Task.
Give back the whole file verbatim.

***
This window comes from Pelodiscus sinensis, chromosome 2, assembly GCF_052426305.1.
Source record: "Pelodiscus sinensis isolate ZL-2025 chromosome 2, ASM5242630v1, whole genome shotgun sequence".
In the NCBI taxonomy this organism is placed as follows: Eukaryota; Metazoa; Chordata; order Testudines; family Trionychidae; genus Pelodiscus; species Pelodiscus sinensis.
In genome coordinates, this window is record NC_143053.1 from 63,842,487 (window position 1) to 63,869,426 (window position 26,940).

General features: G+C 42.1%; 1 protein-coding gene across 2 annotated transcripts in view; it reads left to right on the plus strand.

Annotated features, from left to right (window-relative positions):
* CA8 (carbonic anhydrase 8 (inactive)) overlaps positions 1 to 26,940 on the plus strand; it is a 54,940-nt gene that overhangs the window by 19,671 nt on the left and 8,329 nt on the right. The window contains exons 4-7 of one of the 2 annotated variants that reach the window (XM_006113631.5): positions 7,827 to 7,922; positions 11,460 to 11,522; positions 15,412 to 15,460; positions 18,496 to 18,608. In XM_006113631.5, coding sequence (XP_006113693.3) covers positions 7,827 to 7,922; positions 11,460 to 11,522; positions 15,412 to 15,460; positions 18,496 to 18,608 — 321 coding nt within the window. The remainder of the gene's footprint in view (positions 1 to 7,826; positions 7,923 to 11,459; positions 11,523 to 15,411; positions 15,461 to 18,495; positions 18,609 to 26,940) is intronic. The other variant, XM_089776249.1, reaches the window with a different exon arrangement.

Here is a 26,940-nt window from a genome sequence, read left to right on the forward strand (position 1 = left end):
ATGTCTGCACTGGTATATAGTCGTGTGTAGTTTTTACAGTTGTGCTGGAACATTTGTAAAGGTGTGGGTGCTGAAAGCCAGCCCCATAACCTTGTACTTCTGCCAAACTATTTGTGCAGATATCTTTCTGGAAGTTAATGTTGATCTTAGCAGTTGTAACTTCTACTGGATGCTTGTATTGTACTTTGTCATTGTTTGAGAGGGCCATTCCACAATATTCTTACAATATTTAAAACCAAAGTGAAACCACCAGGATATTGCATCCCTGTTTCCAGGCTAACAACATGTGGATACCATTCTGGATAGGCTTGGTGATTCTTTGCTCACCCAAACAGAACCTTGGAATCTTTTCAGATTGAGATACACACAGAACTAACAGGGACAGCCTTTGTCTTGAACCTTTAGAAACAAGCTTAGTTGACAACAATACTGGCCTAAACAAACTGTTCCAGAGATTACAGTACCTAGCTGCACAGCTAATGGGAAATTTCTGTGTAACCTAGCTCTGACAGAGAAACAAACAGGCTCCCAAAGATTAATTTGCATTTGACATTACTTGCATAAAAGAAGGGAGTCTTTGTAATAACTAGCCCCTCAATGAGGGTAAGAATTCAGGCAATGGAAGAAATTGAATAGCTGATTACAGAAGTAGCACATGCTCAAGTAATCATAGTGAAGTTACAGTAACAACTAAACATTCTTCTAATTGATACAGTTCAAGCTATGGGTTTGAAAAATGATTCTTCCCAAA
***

This window comes from Pelodiscus sinensis, chromosome 2, assembly GCF_052426305.1.
Source record: "Pelodiscus sinensis isolate ZL-2025 chromosome 2, ASM5242630v1, whole genome shotgun sequence".
In the NCBI taxonomy this organism is placed as follows: Eukaryota; Metazoa; Chordata; order Testudines; family Trionychidae; genus Pelodiscus; species Pelodiscus sinensis.
In genome coordinates, this window is record NC_143053.1 from 63,842,487 (window position 1) to 63,869,426 (window position 26,940).

General features: G+C 42.1%; 1 protein-coding gene across 2 annotated transcripts in view; it reads left to right on the plus strand.

Annotated features, from left to right (window-relative positions):
* CA8 (carbonic anhydrase 8 (inactive)) overlaps positions 1 to 26,940 on the plus strand; it is a 54,940-nt gene that overhangs the window by 19,671 nt on the left and 8,329 nt on the right. The window contains exons 4-7 of one of the 2 annotated variants that reach the window (XM_006113631.5): positions 7,827 to 7,922; positions 11,460 to 11,522; positions 15,412 to 15,460; positions 18,496 to 18,608. In XM_006113631.5, coding sequence (XP_006113693.3) covers positions 7,827 to 7,922; positions 11,460 to 11,522; positions 15,412 to 15,460; positions 18,496 to 18,608 — 321 coding nt within the window. The remainder of the gene's footprint in view (positions 1 to 7,826; positions 7,923 to 11,459; positions 11,523 to 15,411; positions 15,461 to 18,495; positions 18,609 to 26,940) is intronic. The other variant, XM_089776249.1, reaches the window with a different exon arrangement.

Here is a 26,940-nt window from a genome sequence, read left to right on the forward strand (position 1 = left end):
ATGTCTGCACTGGTATATAGTCGTGTGTAGTTTTTACAGTTGTGCTGGAACATTTGTAAAGGTGTGGGTGCTGAAAGCCAGCCCCATAACCTTGTACTTCTGCCAAACTATTTGTGCAGATATCTTTCTGGAAGTTAATGTTGATCTTAGCAGTTGTAACTTCTACTGGATGCTTGTATTGTACTTTGTCATTGTTTGAGAGGGCCATTCCACAATATTCTTACAATATTTAAAACCAAAGTGAAACCACCAGGATATTGCATCCCTGTTTCCAGGCTAACAACATGTGGATACCATTCTGGATAGGCTTGGTGATTCTTTGCTCACCCAAACAGAACCTTGGAATCTTTTCAGATTGAGATACACACAGAACTAACAGGGACAGCCTTTGTCTTGAACCTTTAGAAACAAGCTTAGTTGACAACAATACTGGCCTAAACAAACTGTTCCAGAGATTACAGTACCTAGCTGCACAGCTAATGGGAAATTTCTGTGTAACCTAGCTCTGACAGAGAAACAAACAGGCTCCCAAAGATTAATTTGCATTTGACATTACTTGCATAAAAGAAGGGAGTCTTTGTAATAACTAGCCCCTCAATGAGGGTAAGAATTCAGGCAATGGAAGAAATTGAATAGCTGATTACAGAAGTAGCACATGCTCAAGTAATCATAGTGAAGTTACAGTAACAACTAAACATTCTTCTAATTGATACAGTTCAAGCTATGGGTTTGAAAAATGATTCTTCCCAAA